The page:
Fear of failure has a name: atychiphobia. Who knew? While that phobia is a rare, debilitating anxiety with serious mental and physical repercussions, many of us have a reluctance to take risks that might result in what we perceive to be a loss of respect, status, or careers. We also worry about spending time and money on something that doesn’t succeed, but those are only proxies for self-esteem. The problem is that without risk-taking and the failures that inevitably come with that, nothing truly new and innovative is created.
Scientists and engineers defy the impossible and refuse to fear failure…when you remove the fear of failure impossible things suddenly become possible…ask yourself this question, “What would you attempt to do if you knew you could not fail?”…we cannot both fear failure and make amazing new things.
Where would we be without airplanes, manned rockets into space, and the internet? Yet these inventions were the result of many prior failures. Dugan argues that risk-taking and failure are simply part of the inventive process.
One of the major barriers to risk-taking in organizations is leadership. Whether real or imagined, we worry that we will be judged harshly by leaders who want to hear only about successes. Many leaders intentionally and unintentionally send the message that failure is not tolerated. An exception to this kind of leader is Kyle Zimmer, head of First Book. In an interview with Adam Bryant of the New York Times, she talks about looking for the experience of failure in the people she hires. She says:
We want people who have tried things, and have failed, and have risen above it. Those indicators that you’re a builder are profoundly important. Because if you’re bright, and you’re a builder, and you’ve overcome the winds that blow against anybody trying to build anything, a lot of other things fall away, like defensiveness.
I’ll say, “Have you ever started anything? From the time you were little, did you invent anything? An organization? Did you start a club?” Then I’ll ask, “What was the hardest part of that? What about failure? Talk to me about failure.” I think that is really important, because if you’re pushing, you’re going to fail. If you’re pushing in whatever you’re doing, you’re going to fail way more than you succeed. It’s that old saying: “You can fail without ever succeeding, but you can’t succeed without ever failing.”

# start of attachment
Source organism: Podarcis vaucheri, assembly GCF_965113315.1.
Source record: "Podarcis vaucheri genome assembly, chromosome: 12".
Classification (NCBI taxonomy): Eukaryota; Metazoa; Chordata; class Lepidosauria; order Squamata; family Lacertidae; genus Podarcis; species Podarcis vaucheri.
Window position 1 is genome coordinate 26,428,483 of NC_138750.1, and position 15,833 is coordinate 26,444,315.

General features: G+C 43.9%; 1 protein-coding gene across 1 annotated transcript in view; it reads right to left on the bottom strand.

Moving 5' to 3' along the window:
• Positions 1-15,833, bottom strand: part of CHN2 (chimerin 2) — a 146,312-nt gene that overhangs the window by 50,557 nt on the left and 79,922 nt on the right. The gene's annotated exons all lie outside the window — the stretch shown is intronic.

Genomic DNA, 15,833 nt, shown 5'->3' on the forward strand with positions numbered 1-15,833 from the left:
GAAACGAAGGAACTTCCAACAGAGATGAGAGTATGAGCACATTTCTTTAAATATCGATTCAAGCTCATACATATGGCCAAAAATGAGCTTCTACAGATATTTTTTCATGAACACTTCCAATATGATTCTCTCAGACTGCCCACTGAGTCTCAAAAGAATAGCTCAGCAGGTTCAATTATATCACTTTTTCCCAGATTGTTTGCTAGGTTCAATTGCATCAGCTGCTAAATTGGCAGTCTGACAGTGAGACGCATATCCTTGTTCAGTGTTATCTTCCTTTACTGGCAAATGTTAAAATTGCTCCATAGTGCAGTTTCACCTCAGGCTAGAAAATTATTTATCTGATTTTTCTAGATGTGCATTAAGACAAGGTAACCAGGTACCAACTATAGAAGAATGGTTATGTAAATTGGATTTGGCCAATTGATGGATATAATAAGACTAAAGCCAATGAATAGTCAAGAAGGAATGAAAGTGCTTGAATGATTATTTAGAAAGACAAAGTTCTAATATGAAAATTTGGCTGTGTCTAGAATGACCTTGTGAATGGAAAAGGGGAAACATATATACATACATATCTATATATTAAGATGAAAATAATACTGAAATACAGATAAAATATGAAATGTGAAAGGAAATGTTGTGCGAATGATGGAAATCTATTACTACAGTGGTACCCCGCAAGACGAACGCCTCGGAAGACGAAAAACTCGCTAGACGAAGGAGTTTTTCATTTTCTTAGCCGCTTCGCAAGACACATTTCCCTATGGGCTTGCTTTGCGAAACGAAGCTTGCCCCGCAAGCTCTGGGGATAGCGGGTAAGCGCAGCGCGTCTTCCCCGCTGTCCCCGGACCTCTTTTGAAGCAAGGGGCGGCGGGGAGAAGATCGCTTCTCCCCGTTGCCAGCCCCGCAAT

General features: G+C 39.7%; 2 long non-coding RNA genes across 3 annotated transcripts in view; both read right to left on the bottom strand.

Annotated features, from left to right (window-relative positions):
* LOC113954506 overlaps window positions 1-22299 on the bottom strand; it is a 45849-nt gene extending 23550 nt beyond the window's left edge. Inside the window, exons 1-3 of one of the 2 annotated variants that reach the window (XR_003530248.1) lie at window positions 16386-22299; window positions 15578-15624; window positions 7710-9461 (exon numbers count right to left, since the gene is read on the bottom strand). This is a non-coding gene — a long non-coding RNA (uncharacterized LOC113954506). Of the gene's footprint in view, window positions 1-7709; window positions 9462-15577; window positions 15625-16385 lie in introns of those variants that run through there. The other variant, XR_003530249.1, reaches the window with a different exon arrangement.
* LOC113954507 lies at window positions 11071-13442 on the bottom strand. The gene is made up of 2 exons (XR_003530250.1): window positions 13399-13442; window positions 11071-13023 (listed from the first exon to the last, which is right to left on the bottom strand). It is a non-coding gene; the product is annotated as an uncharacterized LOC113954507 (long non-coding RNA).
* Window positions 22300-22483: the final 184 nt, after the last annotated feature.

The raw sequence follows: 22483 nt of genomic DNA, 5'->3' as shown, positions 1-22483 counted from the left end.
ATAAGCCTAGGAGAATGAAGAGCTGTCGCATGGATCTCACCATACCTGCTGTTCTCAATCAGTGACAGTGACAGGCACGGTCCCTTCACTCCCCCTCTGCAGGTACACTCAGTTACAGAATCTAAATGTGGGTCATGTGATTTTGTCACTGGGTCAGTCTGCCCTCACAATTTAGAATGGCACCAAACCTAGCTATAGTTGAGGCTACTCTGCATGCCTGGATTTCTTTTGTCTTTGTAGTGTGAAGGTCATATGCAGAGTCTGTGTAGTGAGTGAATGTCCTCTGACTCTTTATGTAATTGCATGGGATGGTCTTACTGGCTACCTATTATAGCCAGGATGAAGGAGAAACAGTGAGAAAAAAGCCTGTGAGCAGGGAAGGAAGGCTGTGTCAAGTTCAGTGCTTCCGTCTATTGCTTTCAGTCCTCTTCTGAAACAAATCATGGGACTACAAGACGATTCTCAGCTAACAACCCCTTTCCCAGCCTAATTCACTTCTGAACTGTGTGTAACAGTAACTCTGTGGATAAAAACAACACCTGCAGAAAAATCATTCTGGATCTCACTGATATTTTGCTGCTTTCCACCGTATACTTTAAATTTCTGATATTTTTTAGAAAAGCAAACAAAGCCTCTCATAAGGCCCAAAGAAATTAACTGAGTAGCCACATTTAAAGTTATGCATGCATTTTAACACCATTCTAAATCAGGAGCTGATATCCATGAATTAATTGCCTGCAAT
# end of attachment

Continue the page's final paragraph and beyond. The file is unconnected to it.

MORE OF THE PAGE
The culture we live in teaches us to fear failure, and I think that’s a huge mistake. When I look back over the history of our organization, the times we’ve been most creative were a result of the pressure of a failure or near failure.
Taking a risk without asking for feedback about the innovation is what should be feared. That truly would be a waste of time and money. Alison Provost, CEO of touchstorm.com, in 30SECONDMBA, talks about the importance of listening to your customers when trying something new. She says:
Ideas don't have to be perfect before you take them to the marketplace. In fact, the true process of innovation is the opposite of that. That essentially, you have your idea and you take it to the marketplace, and you sit with customers and you say, 'This is it.' And they say, 'No, we don't want it quite like that; we want it different than that.' And you adjust it. And you take it back to the office, and back to your folks, who then have to change the product and adjust as you go. And that's the nature of innovating. It's really the fundamental nature of creativity. It's moving in incremental bits to something that is market ready and market worthy.
It’s not failure that’s the problem. That comes with the territory. The problem is failing to collect information about the innovation or not using data to make improvements and increase the likelihood of success in the future. If we are going to create new businesses and solve the most serious problems that we face as a society, we must continue to try things that have a high likelihood of failure. And we must evaluate what we do and learn from the information.